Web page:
Nests on rocky coastlines; forages in near-shore waters.Back to top
Fish, crustaceans, and marine invertebrates.Back to top
Nest may consist of shells, pebbles, seaweed, and bones, or egg may be laid directly on rock with no nest material at all. Placed on rocky coast, often under overhang or boulder, or in a cavity.
|Clutch Size:||1-2 eggs|
|Egg Description:||Dull white to pale green, boldly marked with dark spots and blotches.|
|Condition at Hatching:||Covered with black down and can move about on land.|
In courtship display, male stands upright, points bill down, and walks around female with exaggerated steps.Shows various lunges, turns of the head, and other posturing in territorial interaction with other Black Guillemots.Dives under water to capture prey, using its wings to swim. Small prey swallowed under water; larger items brought to surface.Back to top
Lack of accurate census data makes determination of population trends difficult. The North American Waterbird Conservation Plan estimates a North American population of 100,000-200,000 breeding birds, and this species rates a 9 out of 20 on the Continental Concern Score. They are listed as a Species of Lowest Concern, and are not on the 2014 State of the Birds Watch List. The Black Guillemot is more susceptible to ingestion and biomagnification of marine pollution than other alcids because it takes prey from shallow water or at the sea floor. Studies have shown accumulation of mercury, pesticides, and crude oil residues in body tissues and eggs. Oiling of feathers from spills at sea usually results in death. Global warming may also affect populations.Back to top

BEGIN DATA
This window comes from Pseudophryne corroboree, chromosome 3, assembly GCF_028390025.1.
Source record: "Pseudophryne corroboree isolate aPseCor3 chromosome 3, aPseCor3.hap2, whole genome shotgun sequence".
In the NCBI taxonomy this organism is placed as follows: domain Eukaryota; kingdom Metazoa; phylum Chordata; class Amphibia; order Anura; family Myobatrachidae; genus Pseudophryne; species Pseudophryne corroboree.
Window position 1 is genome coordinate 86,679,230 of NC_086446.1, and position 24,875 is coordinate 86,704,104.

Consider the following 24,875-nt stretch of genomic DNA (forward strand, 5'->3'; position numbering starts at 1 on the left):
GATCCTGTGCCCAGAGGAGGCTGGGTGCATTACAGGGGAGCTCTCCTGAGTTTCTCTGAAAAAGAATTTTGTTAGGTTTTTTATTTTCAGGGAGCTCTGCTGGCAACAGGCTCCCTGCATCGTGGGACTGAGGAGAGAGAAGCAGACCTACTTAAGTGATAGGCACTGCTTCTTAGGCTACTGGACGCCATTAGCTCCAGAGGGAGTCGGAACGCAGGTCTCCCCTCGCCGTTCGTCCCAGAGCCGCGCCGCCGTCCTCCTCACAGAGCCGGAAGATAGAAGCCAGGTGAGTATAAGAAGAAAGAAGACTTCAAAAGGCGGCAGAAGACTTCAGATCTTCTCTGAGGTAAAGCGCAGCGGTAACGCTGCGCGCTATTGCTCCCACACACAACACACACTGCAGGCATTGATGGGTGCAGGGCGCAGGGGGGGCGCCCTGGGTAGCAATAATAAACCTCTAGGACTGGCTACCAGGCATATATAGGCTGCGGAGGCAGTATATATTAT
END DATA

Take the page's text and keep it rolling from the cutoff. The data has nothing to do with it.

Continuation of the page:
Butler, Ronald G. and Daniel E. Buckley. 2002. Black Guillemot (Cepphus grylle), version 2.0. In The Birds of North America (P. G. Rodewald, editor). Cornell Lab of Ornithology, Ithaca, New York, USA.
Kushlan, J. A., M. J. Steinkamp, K. C. Parsons, J. Capp, M. A. Cruz, M. Coulter, I. Davidson, L. Dickson, N. Edelson, R. Elliott, R. M. Erwin, S. Hatch, S. Kress, R. Milko, S. Miller, K. Mills, R. Paul, R. Phillips, J. E. Saliva, W. Sydeman, J. Trapp, J. Wheeler and K. Wohl (2002). Waterbird conservation for the Americas: The North American waterbird conservation plan, version 1. Washington, DC, USA.
Lutmerding, J. A. and A. S. Love. Longevity records of North American birds. Version 2015.2. Patuxent Wildlife Research Center, Bird Banding Laboratory 2015.
North American Bird Conservation Initiative. 2014. The State of the Birds 2014 Report. US Department of Interior, Washington, DC, USA.
Sibley, D. A. (2014). The Sibley guide to birds, second edition. Alfred A. Knopf, New York, USA.